Use of histamine H2 receptor antagonists (H2RA) was associated with a reduced risk for incident heart failure (HF) in a cohort of patients from the MESA study (Multi-Ethnic Study of Atherosclerosis), according to research published in the Journal of the American College of Cardiology.

H2RAs are known for their role in treating gastroesophageal reflux disease, but may also be useful in cardiac disease. As the authors explained, “similar to beta receptors, H2 receptors activate stimulatory G-proteins in the myocardium.”

Both HF and HF with reduced ejection fraction (HFrEF) benefit from H2RA use, resulting in smaller LV volumes and a reduction in symptom severity. H2RA has previously been associated with lower right ventricular mass and smaller volumes.

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A total of 6378 men and women from the MESA study were included, 313 of whom used H2RAs and 6065 did not. The original study recruited individuals aged 45 to 84 years from 6 US communities. Any person who used prescription or over-the-counter H2RAs was considered an “H2RA user” in the primary analyses.

“Exploratory analyses evaluated associations between H2RA use and HF in groups with differing predicted risk,” the authors wrote. “These analyses were predicated on the hypothesis that, if a treatment effect exists, it might be most apparent in individuals at the highest risk for HF.”

Of the total number of participants, 4691 completed a baseline cardiac magnetic resonance imaging (CMR). These were included to describe cross-sectional associations between H2RA and LV morphology. After a median of 9.4 years from the first CMR, a follow-up CMR was obtained in 2806 patients (H2RA users=107; non-users=2699) and those participants were included in the cohort that described associations between H2RA use and longitudinal changes in LV.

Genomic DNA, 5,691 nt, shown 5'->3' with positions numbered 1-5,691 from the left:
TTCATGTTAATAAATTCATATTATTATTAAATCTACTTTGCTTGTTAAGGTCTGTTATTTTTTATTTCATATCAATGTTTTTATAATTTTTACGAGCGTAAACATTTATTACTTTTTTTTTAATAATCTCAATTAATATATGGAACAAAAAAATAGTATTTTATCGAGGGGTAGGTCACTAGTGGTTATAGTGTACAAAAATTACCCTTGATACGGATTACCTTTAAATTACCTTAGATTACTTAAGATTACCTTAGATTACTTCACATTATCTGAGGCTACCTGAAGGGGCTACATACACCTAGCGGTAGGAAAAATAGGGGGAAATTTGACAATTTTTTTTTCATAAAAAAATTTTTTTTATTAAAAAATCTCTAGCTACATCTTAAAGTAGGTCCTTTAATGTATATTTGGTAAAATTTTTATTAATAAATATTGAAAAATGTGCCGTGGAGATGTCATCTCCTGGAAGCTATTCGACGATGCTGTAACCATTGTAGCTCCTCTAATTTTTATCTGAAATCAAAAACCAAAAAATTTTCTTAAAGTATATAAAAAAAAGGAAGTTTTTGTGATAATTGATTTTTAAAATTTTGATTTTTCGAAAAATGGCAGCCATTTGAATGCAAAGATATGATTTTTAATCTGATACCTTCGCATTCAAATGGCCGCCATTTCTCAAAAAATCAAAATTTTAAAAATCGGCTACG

Six H2RA users developed HF in unadjusted analyses (1.9 events per 1000 person-years) compared with 230 nonusers (3.7 events per 1000 person-years; P value from a log-rank test of the Kaplan-Meier survival function=.11). H2RA use at baseline was associated with a 62% reduced risk of HF, relative to nonuse (adjusted hazard ratio [HR]: 0.38; 95% confidence interval [CI]: 0.17-0.86; P=.02). When taking into consideration NT-proBNP and troponin T at baseline, this association was even stronger (adjusted HR: 0.18; 95% CI: 0.05-0.62; P=.007).

“H2RA use was associated with blunted LV change over time,” researchers wrote. “Among participants who completed both CMRs, LVEDV [left ventricular end-diastolic volume] decreased, LV stroke volume decreased, and mass/volume ratio increased over time.”

However, the authors noted that because of the low number of HF events among the H2RA users, “this study could not reliably characterize important differences between types of HF relative to H2RA use. Importantly, this included an inability to characterize differences in HFpEF [HF with preserved ejection fraction] relative to HFrEF.”

HSRAs need to be evaluated in randomized trials to confirm whether they can influence the development of HF.


Leary PJ, Tedford RJ, Bluemke DA, et al. Histamine H2 receptor antagonists, left ventricular morphology, and heart failure risk. The MESA study. J Am Coll Cardiol. 2016;67(13):1544-1552. doi: 10.1016/j.jacc.2016.01.045.